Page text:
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How to Be a Professional

Building a professional reputation is all in the details.

You recruit the most accomplished talent and make sure your best employees remain with your small business for years. Your store or office always appears meticulously clean, and you never run out of your most popular merchandise. According to online reviews, your customer service ranks higher than that of  your competitors.

After reviewing the results of your service business performance, you might be confident that customers perceive you as a professional. Ensure that’s the case by taking care of a few often-neglected responsibilities that don’t take much time to master.

Telephone etiquette

Whether you receive telephone calls via a personal or business line, you need to follow several time-tested protocols.

Never allow your small business telephone line to ring more than three times. After you or one of your employees answers the phone before the fourth ring, make sure to answer with a positive greeting that includes the name of the person answering the phone and the name of your small business. The disposition of the person answering the phone matters. Many small business consultants recommend that employees answering the phone smile, before picking up or clicking on a telephone.

Here are some more small business telephone etiquette tips:

  • Ask permission to place a customer on hold
  • Thank callers for waiting on hold
  • Hold the phone at least an inch from the mouth to ensure clarity
  • Speak slowly and clearly
  • Don’t interrupt callers
  • Always return phone calls within the period promised

Don't forget about your voicemail etiquette

You can’t always respond to phone calls. That’s one of the facts of life. The business phone rings as you wait on a customer and you barely miss taking the call, as the customer leaves your store.

So, how do you take care of missed phone calls? You create a professional voice message that clearly instructs the caller to leave a name and telephone number, and most importantly, the best time to reach them.

Your side of the voice message includes a friendly salutation that mentions your small business name and genuine apology for not being able to take the telephone call live. Far too many small businesses botch telephone voice messages by being too cute or abrupt with leaving a message.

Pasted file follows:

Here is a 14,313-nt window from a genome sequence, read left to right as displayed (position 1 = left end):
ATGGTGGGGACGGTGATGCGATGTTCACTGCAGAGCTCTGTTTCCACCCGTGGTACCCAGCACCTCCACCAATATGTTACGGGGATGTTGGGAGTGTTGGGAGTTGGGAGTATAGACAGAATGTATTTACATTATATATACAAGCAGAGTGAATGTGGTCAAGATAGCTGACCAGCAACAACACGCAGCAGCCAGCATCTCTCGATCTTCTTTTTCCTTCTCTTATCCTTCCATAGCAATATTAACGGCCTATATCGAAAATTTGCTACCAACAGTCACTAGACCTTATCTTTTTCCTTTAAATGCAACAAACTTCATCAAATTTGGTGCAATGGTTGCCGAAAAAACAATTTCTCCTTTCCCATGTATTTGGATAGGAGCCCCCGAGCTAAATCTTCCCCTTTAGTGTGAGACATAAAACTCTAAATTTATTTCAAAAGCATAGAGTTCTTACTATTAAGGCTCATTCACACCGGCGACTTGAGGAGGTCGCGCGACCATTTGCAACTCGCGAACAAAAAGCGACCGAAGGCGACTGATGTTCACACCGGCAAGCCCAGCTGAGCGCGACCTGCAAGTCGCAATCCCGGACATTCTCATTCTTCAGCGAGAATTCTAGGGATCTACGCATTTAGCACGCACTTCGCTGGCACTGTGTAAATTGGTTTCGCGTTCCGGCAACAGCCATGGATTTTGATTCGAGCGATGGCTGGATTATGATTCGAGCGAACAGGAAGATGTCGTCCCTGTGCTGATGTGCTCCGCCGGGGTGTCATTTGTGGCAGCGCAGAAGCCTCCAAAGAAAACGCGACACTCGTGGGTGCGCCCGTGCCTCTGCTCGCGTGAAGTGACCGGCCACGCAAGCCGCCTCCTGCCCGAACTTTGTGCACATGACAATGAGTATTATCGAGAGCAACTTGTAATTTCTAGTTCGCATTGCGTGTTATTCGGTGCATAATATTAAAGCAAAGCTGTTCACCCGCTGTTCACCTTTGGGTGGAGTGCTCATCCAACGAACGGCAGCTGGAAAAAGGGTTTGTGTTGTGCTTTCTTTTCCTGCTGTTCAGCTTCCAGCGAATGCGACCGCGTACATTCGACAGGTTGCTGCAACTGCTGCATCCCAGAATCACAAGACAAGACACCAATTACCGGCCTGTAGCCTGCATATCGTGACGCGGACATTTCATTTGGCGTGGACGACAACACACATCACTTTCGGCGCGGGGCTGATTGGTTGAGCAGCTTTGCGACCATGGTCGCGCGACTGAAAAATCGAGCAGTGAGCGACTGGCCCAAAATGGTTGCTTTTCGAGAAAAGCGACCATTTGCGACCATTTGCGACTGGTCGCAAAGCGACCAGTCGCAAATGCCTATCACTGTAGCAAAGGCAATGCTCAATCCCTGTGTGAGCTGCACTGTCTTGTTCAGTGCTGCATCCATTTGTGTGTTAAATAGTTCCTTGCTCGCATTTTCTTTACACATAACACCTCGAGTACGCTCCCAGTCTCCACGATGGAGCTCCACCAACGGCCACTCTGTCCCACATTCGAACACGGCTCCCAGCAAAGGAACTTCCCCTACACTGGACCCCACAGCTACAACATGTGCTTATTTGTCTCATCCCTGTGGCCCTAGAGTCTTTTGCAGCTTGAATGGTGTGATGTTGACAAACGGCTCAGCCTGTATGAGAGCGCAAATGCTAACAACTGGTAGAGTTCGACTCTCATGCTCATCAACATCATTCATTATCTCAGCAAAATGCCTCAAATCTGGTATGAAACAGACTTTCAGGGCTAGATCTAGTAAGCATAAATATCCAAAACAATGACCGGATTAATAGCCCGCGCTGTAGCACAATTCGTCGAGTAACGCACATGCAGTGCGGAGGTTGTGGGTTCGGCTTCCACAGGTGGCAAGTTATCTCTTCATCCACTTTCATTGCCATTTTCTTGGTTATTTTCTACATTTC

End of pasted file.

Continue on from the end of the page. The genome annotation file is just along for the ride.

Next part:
Professional email correspondence

Sending professional emails is more about when you’re communicating. Before a job, you can email a reminder. After a job, you can send clients a follow-up email thanking them for their business and asking for feedback. (Jobber helps you automate both of these client communications.)

Make sure your business name is either the handle of your email address (e.g., [businessname]@gmail.com), or is reflected in your email domain (e.g., [yourname]@[businessname].com).

And don’t forget to include a professional email signature at the end of all your correspondence. A small but important detail when it comes to leaving a good impression.

The first time you meet a customer

Successful small business owners know how to develop a loyal customer base. They remember names and small bits of information that break down barriers and help create genuine personal relationships.

When it comes to greeting customers for the first time it all starts with a genuine smile and a confident posture that conveys warmth and professionalism. And never forget the power of a firm handshake.

If you’re meeting a new client before they book a job, ask the new customer if they have a specific service in mind that you can further explain. Many new customers simply want to acquaint themselves with the layout of your small business.

And if you’re meeting a new client for the first time at the job site, take a few minutes to meet them, review the work you’ll be doing, and understand if they have any concerns. Those few minutes might be the start of a long-lasting client relationship.

Being a professional isn’t rocket science. In fact, it’s mostly about taking a few simple steps to develop genuine personal relationships. After all, running a small business is akin to living in a neighborhood. You want to make a positive first impression on your neighbors to develop long lasting relationships.

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